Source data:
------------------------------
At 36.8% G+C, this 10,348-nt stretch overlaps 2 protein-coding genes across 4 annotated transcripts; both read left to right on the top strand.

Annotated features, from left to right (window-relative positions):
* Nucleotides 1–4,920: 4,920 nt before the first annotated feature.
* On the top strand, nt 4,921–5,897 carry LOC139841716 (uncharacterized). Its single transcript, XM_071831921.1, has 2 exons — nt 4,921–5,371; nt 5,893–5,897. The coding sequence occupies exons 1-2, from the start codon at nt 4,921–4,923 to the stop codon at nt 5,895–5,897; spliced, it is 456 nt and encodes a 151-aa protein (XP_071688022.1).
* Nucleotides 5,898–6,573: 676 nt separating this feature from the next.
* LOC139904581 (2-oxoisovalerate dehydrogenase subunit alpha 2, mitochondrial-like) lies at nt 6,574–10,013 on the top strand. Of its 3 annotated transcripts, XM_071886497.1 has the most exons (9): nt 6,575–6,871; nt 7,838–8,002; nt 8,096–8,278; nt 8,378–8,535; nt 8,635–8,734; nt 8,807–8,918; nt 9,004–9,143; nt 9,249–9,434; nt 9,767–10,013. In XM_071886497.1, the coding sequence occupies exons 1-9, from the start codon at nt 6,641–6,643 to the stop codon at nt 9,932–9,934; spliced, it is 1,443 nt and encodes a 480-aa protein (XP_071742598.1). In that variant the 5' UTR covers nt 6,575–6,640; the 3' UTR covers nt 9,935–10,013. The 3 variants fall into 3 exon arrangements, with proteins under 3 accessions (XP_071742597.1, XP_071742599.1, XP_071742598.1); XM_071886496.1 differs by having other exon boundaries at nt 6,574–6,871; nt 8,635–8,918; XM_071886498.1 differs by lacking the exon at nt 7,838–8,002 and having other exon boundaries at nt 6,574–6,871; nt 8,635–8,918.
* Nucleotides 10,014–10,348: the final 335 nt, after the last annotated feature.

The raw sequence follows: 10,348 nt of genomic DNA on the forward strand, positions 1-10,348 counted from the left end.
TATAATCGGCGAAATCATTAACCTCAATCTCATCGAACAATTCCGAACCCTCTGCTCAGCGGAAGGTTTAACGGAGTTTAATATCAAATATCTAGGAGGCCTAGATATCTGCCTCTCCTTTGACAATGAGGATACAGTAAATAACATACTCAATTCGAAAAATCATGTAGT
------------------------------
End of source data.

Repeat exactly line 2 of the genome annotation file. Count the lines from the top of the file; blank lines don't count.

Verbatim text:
Annotated features, from left to right (window-relative positions):